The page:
For better or worse, Social Security is our nation's most important social program. It's responsible for keeping tens of millions of beneficiaries out of poverty each month, and it has been instrumental in providing a financial foundation for retired workers, the long-term disabled, and the survivors of deceased workers.

It's also been the subject of many myths and misconceptions. With the latest Social Security Board of Trustees report projecting serious trouble for the program in the near future, the American public, whether in the know or not, has been pointing its finger and playing the blame game. In particular, the federal government has been pinpointed as being at fault for Social Security's mess. And while I wouldn't disagree with that assertion, the public is blaming Congress for the wrong reason.

A man in a suit holding a stack of hundred dollar bills behind his back while crossing his fingers.

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Social Security isn't the federal government's personal piggy bank

One of the most commonly asserted theses among the public is that Congress has mismanaged, stolen, raided, misappropriated, or otherwise absconded with the money that hard-working Americans have put into the Social Security program. Scour practically any popular Social Security article on social media and you're bound to find a comment (or 10) about how if the lawmakers would "return the money they stole, with interest, the program would be fine." Mind you, that's a bit of paraphrasing and ad-libbing on my part, but there's no denying that the American public believes this is the primary source of Social Security's woes.

However, the truth of the matter is that Social Security's isn't Congress' piggy bank. In reality, the Social Security program and Congress have a symbiotic relationship that benefits both entities over the long run.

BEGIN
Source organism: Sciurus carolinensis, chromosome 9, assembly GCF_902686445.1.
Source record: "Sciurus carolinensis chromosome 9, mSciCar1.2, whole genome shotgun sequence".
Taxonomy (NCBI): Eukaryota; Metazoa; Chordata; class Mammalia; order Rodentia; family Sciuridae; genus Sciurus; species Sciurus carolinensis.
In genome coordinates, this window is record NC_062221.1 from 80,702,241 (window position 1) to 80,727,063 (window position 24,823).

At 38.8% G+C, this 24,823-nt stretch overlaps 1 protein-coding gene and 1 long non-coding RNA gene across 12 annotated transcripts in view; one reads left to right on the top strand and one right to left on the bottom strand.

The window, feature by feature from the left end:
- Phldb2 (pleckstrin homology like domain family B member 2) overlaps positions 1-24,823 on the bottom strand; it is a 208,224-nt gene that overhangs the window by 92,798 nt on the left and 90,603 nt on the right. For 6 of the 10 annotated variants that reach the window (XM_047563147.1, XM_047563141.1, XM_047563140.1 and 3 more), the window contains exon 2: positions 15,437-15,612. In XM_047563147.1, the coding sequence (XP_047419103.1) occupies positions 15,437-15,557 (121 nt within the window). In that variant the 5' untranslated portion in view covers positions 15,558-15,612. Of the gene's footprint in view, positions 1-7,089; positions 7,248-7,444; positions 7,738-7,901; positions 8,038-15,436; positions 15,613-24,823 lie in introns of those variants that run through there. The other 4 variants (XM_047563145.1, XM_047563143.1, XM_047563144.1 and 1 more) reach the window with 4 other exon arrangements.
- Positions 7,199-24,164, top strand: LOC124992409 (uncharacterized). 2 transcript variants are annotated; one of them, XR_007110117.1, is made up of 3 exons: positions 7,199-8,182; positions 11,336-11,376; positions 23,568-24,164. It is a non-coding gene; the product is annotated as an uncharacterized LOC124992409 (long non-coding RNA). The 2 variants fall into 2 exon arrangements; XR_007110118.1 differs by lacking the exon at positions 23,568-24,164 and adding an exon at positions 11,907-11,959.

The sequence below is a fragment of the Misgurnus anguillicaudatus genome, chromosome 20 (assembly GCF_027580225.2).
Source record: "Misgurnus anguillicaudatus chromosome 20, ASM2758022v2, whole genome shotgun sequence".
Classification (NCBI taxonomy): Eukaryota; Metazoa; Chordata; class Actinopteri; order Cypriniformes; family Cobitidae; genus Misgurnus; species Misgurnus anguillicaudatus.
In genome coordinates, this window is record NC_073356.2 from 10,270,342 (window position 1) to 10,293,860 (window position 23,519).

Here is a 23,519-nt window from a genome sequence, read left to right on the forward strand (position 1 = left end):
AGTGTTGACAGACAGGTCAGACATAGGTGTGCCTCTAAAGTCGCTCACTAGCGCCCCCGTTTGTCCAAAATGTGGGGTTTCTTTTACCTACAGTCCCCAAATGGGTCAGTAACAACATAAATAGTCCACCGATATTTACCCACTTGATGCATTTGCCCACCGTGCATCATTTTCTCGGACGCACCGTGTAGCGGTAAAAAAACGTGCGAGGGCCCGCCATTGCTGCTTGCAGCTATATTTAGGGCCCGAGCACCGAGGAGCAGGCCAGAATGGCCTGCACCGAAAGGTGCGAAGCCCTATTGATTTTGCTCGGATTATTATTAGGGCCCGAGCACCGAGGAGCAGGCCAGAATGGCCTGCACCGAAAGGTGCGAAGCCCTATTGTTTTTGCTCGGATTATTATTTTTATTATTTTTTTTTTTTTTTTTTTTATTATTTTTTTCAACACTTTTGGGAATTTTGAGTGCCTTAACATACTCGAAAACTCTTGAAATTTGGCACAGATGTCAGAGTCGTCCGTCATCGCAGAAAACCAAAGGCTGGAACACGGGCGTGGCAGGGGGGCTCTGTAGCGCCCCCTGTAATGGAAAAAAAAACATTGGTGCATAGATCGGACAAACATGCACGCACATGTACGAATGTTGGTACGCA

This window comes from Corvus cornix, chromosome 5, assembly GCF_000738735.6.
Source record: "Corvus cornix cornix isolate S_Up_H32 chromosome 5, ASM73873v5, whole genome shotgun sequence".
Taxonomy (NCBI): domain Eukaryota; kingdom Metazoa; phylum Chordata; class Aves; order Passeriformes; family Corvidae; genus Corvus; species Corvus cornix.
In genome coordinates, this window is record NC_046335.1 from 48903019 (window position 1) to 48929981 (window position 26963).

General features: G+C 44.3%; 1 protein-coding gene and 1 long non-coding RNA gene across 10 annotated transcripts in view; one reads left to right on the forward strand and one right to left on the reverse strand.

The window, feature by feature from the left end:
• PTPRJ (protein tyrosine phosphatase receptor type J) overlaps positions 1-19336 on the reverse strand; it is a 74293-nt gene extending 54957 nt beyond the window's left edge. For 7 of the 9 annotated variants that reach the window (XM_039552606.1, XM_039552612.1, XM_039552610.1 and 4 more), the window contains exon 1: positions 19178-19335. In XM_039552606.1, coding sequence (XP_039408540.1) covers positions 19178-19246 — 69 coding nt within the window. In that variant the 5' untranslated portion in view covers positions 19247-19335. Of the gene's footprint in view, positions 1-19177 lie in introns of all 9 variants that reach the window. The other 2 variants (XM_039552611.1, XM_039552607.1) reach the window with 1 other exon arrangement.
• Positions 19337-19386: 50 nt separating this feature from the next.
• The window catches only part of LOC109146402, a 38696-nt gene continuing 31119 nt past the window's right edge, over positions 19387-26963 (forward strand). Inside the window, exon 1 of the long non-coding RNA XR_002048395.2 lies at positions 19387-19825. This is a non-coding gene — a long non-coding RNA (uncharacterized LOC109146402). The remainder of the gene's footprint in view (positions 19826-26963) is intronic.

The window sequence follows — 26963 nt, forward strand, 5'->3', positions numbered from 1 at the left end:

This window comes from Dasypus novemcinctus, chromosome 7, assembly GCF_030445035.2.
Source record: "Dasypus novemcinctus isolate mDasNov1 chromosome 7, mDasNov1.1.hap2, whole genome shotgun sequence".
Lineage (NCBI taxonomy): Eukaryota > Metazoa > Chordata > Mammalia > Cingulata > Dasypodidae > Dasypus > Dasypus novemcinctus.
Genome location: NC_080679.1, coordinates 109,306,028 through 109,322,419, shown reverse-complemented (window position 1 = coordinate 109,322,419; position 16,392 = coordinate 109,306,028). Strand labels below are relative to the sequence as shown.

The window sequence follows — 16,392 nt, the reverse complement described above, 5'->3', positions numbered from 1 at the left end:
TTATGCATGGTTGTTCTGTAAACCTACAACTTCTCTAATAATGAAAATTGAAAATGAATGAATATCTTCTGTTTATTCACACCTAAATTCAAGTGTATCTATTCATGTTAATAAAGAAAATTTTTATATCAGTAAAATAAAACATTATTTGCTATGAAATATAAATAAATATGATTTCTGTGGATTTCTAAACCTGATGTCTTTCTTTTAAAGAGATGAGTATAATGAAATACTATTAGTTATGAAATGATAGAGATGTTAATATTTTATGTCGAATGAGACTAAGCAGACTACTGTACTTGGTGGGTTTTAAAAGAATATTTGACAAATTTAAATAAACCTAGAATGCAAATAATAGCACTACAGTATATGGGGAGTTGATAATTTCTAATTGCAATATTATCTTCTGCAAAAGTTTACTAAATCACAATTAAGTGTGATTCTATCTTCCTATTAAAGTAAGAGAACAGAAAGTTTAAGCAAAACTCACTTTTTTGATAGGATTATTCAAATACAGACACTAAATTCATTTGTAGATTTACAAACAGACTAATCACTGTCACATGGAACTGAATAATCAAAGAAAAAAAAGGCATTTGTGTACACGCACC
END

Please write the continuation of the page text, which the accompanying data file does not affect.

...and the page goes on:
In every year since 1982, Social Security has run a net cash surplus. In other words, it's collecting more in revenue than it's expending via benefit payouts, administrative expenses, and Railroad Retirement exchange payouts. This extra cash doesn't just sit in a vault collecting dust. If it did, it would be a poor usage of capital, because it would wind up losing out to inflation nearly every year. Instead, the net cash surplus is required by law to be invested in special-issue bonds and certificates of indebtedness. Thus, rather than holding cash, Social Security's Trust holds nearly $2.9 trillion worth of bonds.

Breaking things down to easier-to-understand terms, the SSA is loaning money to the federal government in return for an annual interest payment. It's that simple.

A rolled-up hundred-dollar bill and twenty-dollar bill partially obscuring a Social Security card.

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This is a mutually beneficial arrangement

Some folks simply don't like the idea of the federal government borrowing money from the Social Security Trust, especially with the idea that it's their hard-earned money being used to fund various line items in the federal budget, such as defense spending and wars. But if we take a step back and look at this arrangement, it's actually beneficial to both parties.